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.702 Consumer Fireworks Defined.

227.702 Consumer fireworks defined.

As used in KRS 227.700 to 227.750, "consumer fireworks" means fireworks that are

suitable for use by the public, designed primarily to produce visible effects by

combustion, and that comply with the construction, chemical composition, and labeling

regulations of the United States Consumer Product Safety Commission. The types, sizes,

and amount of pyrotechnic contents of these devices are limited as enumerated in this

section. Some small devices designed to produce audible effects are included, such as

whistling devices, ground devices containing fifty (50) mg. or less of explosive

composition, and aerial devices containing one hundred thirty (130) mg. or less of

explosive composition. Consumer fireworks are further defined by the Consumer Product

Safety Commission in CPSC, 16 C.F.R. pts. 1500 and 1507, are classified as Division

1.4G explosives by the United States Department of Transportation, and include the

following:

(1) Ground and hand-held sparkling devices.

(a) Dipped stick-sparkler or wire sparkler. These devices consist of a metal wire

or wood dowel that has been coated with pyrotechnic composition. Upon

ignition of the tip of the device, a shower of sparks is produced. Sparklers may

contain up to one hundred (100) grams of pyrotechnic composition per item.

Those devices containing any perchlorate or chlorate salts may not exceed five

(5) grams of pyrotechnic composition per item. Wire sparklers which contain

no magnesium and which contain less than one hundred (100) grams of

composition per item are not included in this category, in accordance with

DOT regulations;

(b) Cylindrical fountain. Cylindrical tube containing not more than seventy-five

(75) grams of pyrotechnic composition. Upon ignition, a shower of colored

sparks, and sometimes a whistling effect or smoke, is produced. This device

may be provided with a spike for insertion into the ground (spike fountain), a

wood or plastic base for placing on the ground (base fountain), or a wood or

cardboard handle, if intended to be hand-held (handle fountain). When more

than one (1) tube is mounted on a common base, total pyrotechnic

composition may not exceed two hundred (200) grams, or five hundred (500)

grams if the tubes are separated from each other on the base by a distance of at

least one-half (1/2) inch;

(c) Cone fountain. Cardboard or heavy paper cone containing up to fifty (50)

grams of pyrotechnic composition. The effect is the same as that of a

cylindrical fountain. When more than one (1) cone is mounted on a common

base, the total pyrotechnic composition may not exceed two hundred (200)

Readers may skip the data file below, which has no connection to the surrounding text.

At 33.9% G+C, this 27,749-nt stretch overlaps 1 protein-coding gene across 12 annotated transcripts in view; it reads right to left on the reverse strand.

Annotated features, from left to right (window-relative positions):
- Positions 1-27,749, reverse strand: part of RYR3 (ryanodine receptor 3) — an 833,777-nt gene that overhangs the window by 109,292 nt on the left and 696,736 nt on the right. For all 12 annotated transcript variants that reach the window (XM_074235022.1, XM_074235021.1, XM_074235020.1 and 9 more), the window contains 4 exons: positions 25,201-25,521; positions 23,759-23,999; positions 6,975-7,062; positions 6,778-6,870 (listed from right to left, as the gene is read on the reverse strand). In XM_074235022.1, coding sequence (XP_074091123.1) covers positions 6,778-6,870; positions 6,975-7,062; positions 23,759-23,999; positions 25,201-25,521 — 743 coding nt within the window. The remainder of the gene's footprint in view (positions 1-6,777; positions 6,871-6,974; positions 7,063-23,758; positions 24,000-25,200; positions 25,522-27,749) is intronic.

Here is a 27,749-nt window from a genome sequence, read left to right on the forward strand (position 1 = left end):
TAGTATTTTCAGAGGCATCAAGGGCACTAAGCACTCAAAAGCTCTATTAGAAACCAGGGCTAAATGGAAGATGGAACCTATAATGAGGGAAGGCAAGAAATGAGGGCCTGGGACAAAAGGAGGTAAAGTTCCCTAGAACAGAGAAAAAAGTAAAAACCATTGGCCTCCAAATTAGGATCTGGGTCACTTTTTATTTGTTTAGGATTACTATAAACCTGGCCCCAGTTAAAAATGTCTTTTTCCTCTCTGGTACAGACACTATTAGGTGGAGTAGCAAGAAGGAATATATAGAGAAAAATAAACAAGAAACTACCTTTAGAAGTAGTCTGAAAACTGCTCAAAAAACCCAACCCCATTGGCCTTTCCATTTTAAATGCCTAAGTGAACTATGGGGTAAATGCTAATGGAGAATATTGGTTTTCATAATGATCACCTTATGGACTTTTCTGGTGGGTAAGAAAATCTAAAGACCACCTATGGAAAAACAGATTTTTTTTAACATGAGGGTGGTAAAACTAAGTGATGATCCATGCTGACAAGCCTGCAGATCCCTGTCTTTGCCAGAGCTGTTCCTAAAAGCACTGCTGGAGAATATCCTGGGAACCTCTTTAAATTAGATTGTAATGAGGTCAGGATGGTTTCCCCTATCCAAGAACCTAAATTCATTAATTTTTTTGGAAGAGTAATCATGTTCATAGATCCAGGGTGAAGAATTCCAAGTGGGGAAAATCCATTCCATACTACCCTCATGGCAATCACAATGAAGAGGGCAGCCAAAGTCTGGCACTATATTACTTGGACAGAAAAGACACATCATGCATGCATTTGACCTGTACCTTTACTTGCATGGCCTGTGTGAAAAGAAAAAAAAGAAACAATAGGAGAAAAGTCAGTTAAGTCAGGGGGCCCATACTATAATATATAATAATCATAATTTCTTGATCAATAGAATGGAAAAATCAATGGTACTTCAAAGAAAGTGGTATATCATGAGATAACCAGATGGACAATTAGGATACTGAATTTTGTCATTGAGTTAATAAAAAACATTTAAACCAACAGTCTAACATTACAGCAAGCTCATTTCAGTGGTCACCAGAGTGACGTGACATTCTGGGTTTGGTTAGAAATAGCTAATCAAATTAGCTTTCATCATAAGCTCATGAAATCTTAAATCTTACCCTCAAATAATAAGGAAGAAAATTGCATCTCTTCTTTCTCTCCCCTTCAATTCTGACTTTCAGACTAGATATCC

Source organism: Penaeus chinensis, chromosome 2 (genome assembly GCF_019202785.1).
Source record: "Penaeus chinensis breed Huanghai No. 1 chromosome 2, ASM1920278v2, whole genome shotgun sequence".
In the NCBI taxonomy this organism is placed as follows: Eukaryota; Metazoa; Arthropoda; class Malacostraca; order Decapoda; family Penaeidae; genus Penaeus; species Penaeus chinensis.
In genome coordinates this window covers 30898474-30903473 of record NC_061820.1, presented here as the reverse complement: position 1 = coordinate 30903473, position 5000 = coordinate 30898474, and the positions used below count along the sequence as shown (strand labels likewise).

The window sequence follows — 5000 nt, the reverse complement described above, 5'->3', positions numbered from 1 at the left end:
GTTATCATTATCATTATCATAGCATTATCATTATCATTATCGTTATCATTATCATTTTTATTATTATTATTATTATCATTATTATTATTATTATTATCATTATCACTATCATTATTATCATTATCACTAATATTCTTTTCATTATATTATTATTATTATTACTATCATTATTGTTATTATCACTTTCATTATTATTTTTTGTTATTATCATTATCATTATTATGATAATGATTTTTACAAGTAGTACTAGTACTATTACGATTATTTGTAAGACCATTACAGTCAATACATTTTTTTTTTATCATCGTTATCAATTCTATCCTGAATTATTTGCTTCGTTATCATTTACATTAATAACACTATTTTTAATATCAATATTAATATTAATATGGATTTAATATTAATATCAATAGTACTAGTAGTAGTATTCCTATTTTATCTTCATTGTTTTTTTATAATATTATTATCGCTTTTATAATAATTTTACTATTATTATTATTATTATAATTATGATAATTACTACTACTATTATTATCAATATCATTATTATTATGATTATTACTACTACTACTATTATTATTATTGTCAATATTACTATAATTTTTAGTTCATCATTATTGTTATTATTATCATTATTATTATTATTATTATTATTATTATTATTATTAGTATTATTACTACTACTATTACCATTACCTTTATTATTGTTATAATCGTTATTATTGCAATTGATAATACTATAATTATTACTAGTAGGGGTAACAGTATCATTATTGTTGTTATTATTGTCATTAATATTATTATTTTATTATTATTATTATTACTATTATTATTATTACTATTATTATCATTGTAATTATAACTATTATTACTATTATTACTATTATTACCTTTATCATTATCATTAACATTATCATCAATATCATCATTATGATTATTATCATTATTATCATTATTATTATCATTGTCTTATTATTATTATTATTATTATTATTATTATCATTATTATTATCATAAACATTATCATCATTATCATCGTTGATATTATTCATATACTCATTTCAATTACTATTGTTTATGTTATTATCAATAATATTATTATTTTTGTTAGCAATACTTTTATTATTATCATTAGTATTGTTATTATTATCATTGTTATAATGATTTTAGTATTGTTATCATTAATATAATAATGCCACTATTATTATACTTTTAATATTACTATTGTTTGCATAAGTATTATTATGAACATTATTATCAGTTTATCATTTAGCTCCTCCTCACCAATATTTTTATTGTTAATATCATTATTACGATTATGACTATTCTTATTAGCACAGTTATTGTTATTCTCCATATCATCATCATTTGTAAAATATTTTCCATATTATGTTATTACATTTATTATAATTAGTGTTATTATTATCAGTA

grams, or five hundred (500) grams if the tubes are separated from each other

on the base by a distance of at least one-half (1/2) inch;

(d)

Illuminating torch. Cylindrical tube containing up to one hundred (100) grams

of pyrotechnic composition. Upon ignition, colored fire is produced. May be

spike, base or hand-held. When more than one (1) tube is mounted on a

common base, total pyrotechnic composition may not exceed two hundred

(200) grams, or five hundred (500) grams if the tubes are separated from each

other on the base by a distance of at least one-half (1/2) inch;

(e) Wheel. A device attached to a post or tree by means of a nail or string. A

wheel may have one (1) or more drivers, each of which may contain not more

than sixty (60) grams of pyrotechnic composition. No wheel may contain

more than two hundred (200) grams total pyrotechnic composition. Upon

ignition, the wheel revolves, producing a shower of color and sparks and,

sometimes, a whistling effect;

(f) Ground spinner. Small device containing not more than twenty (20) grams of

pyrotechnic composition, similar in operation to a wheel but intended to be

placed on the ground and ignited. A shower of sparks and color is produced by

the rapidly spinning device;

(g) Flitter sparkler. Narrow paper tube attached to a stick or wire and filled with

not more than one hundred (100) grams of pyrotechnic composition that

produces color and sparks upon ignition. The paper at one (1) end of the tube

is ignited to make the device function; and

(h) Toy smoke device. Small plastic or paper item containing not more than one

hundred (100) grams of pyrotechnic composition that, upon ignition, produces

white or colored smoke as the primary effect;

(2) Aerial devices.

(a) Sky rockets and bottle rockets. Cylindrical tube containing not more than